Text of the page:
It is well settled that the decision to dismiss a lawsuit for failure to prosecute is committed to the sound discretion of the court. Morgan v. Leitner, 444 A.2d 932 (D.C. 1982); Super. Ct. Civ. R. 41 (b). Dismissal being so drastic a remedy, however, this court has instructed that it should be granted sparingly and with care. Morgan v. Leitner, supra, 444 A.2d at 932; Hancock v. Mutual of Omaha Ins. Co., 472 A.2d 867, 869 n.3 (D.C. 1984). Factors that the court will consider on appeal include the trial Judge's explication of the reasons for the failure to prosecute as well as the resulting prejudice to parties. Morgan v. Leitner, supra, 444 A.2d at 932; Hancock v. Mutual of Omaha Ins. Co., supra, 472 A.2d at 869 n.3. Judge Webber considered the reasons for appellant's failure to go forward with the trial--namely, that plaintiff lacked counsel prepared to go to trial on the scheduled date and, under the law of the case, there could be no further continuance to obtain new counsel. The Judge noted further that plaintiff had received sufficient warning of this result. Since Judge Webber's decision to dismiss the lawsuit and, accordingly, the reasons underlying plaintiff's failure to retain counsel ready for trial are inextricably related to his prior decisions to grant plaintiff's trial counsel leave to withdraw and to deny a continuance, in reviewing the decision to dismiss plaintiff's lawsuit, we review whether Judge Webber properly exercised his discretion in making these underlying decisions.
Rule 101 (c) (4) of the Superior Court Civil Rules provides that an attorney's request to withdraw may be denied "if his withdrawal would unduly delay trial of the case, be unduly prejudicial to any party, or otherwise not be in the interests of Justice." This court has held that the rules are designed to promote rather than frustrate the interests of fundamental Justice. Urciolo v. Urciolo, 449 A.2d 287, 291 (D.C. 1982). The rules are consistent with provisions of the District of Columbia Code on Professional Responsibility which provide that a lawyer may request permission to withdraw if his client "renders it unreasonably difficult for the lawyer to carry out his employment effectively." DR 2-110 (C)(1)(d); Hancock v. Mutual of Omaha Ins. Co., supra, 472 A.2d at 869 n.2. We conclude that under the circumstances, in which trial counsel had a longstanding relationship with plaintiff and conceded basic readiness to try the case, see note 3, (supra) , had acknowledged on prior occasions that new counsel would require assistance in becoming familiar with the case files before proceeding to trial, knew the client had decided not to retain new counsel, and failed to demonstrate a fundamental change in the relationship with the client, Judge Webber's grant of counsel's motion to withdraw on the morning of the second trial date was an abuse of discretion. Granting the motion meant that plaintiff's lawsuit would be dismissed, thereby undermining a purpose of the rules. See Urciolo v. Urciolo, supra, 449 A.2d at 291 n.5. The Judge's finding that the attorney/client relationship was strained to the extent that trial counsel could not effectively represent plaintiff is unsupported by the record and clearly erroneous.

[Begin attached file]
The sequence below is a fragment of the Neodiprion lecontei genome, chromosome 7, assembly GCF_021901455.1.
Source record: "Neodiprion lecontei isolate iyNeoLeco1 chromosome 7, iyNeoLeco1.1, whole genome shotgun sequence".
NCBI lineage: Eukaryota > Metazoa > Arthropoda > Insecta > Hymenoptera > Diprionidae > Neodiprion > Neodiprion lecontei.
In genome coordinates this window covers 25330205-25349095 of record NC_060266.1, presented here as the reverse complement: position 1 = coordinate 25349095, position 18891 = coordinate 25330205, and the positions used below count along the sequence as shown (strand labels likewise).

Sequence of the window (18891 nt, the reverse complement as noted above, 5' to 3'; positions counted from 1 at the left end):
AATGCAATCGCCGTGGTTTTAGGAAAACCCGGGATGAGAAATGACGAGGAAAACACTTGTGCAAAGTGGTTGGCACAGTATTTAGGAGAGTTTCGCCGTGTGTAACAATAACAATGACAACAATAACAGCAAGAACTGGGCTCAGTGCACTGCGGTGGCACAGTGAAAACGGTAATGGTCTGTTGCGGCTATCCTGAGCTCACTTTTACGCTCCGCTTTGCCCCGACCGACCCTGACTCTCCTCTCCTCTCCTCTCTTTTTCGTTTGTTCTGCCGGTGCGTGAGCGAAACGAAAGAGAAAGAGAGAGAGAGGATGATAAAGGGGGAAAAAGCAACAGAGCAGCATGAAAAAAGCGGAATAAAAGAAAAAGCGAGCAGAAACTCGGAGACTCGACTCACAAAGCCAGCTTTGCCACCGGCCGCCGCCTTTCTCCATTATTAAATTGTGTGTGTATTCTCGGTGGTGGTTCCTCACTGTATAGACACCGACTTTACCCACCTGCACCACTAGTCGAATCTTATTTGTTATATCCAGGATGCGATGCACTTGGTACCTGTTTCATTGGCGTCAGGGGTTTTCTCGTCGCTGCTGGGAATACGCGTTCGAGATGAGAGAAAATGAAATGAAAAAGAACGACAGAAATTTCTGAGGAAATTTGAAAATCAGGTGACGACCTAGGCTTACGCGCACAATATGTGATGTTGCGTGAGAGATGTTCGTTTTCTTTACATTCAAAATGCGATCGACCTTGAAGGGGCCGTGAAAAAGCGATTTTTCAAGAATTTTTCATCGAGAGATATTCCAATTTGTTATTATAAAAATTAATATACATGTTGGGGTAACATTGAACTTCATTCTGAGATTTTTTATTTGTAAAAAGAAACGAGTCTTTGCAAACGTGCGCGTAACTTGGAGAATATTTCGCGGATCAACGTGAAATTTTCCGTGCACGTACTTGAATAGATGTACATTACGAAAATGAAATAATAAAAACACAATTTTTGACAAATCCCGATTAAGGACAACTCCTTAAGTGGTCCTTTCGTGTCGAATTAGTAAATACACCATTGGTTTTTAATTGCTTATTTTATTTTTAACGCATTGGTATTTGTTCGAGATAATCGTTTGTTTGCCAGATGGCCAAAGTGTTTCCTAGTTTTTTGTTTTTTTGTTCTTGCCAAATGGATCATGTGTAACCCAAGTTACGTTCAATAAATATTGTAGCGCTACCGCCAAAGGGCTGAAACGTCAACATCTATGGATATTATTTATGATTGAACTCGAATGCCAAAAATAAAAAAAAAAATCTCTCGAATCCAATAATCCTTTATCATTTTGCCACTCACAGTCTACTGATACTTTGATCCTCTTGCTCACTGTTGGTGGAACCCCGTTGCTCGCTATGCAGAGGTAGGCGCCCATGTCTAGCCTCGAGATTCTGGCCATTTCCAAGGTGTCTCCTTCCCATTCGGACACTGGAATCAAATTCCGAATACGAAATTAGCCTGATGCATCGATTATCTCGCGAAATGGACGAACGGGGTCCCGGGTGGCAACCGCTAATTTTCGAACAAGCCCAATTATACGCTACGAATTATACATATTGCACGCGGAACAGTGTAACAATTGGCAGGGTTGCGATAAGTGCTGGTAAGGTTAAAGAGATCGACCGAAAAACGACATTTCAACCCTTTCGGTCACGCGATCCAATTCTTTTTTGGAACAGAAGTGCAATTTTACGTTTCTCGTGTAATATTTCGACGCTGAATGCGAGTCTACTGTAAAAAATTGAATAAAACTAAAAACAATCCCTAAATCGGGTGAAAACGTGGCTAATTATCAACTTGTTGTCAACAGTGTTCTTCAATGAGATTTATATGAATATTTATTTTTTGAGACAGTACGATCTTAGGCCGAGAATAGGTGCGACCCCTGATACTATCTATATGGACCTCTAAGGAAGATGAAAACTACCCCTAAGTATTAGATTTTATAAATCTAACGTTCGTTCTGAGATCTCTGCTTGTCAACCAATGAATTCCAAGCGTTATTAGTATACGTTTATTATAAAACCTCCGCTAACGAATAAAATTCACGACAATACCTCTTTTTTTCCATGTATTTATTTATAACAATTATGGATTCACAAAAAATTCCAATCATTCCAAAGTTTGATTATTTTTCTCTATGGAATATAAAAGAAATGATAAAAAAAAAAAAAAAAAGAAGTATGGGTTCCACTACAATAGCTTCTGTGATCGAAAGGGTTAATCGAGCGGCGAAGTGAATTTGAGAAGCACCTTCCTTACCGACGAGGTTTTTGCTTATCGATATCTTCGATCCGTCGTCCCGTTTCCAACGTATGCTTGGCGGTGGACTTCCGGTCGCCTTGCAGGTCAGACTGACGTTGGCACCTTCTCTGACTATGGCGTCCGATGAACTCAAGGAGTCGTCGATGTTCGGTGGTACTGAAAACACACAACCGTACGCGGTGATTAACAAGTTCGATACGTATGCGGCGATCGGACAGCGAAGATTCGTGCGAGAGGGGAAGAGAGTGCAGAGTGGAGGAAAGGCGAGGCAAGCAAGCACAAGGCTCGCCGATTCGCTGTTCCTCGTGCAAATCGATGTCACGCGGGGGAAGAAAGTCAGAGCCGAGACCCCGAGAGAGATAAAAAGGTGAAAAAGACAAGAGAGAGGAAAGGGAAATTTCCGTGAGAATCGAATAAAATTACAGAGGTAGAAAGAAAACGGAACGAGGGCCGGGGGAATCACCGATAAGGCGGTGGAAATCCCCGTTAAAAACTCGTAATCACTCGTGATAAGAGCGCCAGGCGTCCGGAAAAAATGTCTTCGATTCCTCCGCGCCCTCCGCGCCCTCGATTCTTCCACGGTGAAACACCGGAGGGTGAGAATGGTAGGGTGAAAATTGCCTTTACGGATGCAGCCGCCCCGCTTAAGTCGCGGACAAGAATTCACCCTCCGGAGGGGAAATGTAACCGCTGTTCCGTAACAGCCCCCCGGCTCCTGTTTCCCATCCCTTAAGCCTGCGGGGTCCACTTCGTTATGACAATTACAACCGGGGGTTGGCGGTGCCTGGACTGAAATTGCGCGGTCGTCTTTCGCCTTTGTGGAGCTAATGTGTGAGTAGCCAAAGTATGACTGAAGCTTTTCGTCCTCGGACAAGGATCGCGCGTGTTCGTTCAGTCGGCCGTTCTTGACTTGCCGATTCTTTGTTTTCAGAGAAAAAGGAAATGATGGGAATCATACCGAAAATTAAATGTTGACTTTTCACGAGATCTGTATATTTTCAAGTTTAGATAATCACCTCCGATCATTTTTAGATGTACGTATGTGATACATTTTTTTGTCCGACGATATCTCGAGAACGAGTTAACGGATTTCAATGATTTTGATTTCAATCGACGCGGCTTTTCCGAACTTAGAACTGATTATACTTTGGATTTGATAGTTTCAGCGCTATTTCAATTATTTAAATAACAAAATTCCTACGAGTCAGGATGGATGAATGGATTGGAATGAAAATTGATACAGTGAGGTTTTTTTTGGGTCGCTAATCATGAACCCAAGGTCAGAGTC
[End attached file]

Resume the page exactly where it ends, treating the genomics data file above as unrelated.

Appellate court decisions provide only limited guidance for the trial court in deciding whether to grant an eleventh-hour motion to withdraw from representation. Inevitably, the decision turns on the trial Judge's evaluation of an interpersonal relationship with nuances that often may fail to be revealed in a trial transcript. Nevertheless, and precisely because of the nature of the decision, the trial Judge must assure that an adequate record is available for appellate review. The succinct finding is clearly unlikely to suffice once the appellate court is asked to review the record under circumstances where the result is that the plaintiff's lawsuit is dismissed. Accordingly, in exercising discretion, Judge Webber had to assure that there was in the record sufficient evidence to reveal the type of total breakdown in the attorney/client relationship that would justify, in effect, dismissal of plaintiff's lawsuit.
In Hancock v. Mutual of Omaha Ins. Co., supra, the court held, in considering the application of DR 2-110 (C) (1), that a client's failure to cooperate could result in a breakdown of the attorney/client relationship which warranted the withdrawal of counsel. 472 A.2d at 869 n.2. *fn5 The court granted appellant counsel's motion for leave to withdraw on the ground that his client had "rendered it unreasonably difficult for the lawyer to carry out his employment effectively." The client had left telephone calls and letters unanswered and had made no arrangements to pay the attorney for past services. Id. at 869. The client did not object to counsel's withdrawal; instead the intervenor insurance company expressed concern about being prejudiced in the absence of substitute counsel. In determining that counsel's motion should be granted the court noted that any prejudice to intervenor could be alleviated by requiring the client to retain substitute counsel promptly or by the client proceeding pro se. Id. The instant case, of course, differs from Hancock since counsel's withdrawal occurred on the trial date and the plaintiff could not proceed pro se and objected to counsel's withdrawal in the absence of a reasonable continuance to retain new counsel. While the court in Hancock did not explicitly define the evidentiary burden of counsel who requests leave to withdraw an appearance based on a breakdown of the attorney/client relationship due to the client's failure to cooperate, the court did observe that an attorney should not be forced to proceed with a case when the client refuses both to communicate and to pay for services rendered. Id.
Courts in other jurisdictions also have not provided much guidance for determining when an attorney/client relationship has deteriorated to a point which warrants the trial Judge's decision to grant a motion to withdraw as counsel. Undoubtedly this is because of the variety of circumstances that may arise. Cf. Blessing v. Dow Chemical Co., 521 A.2d 1176, 1179 (Me. 1976); Smith v. Bryant, 264 N.C. 208, 141 S.E.2d 303, 305 (1965). However, we agree with the Supreme Judicial Court of Maine that, "in the absence of substantial prejudice to and unnecessary delay, attorneys should be allowed to withdraw should the court ...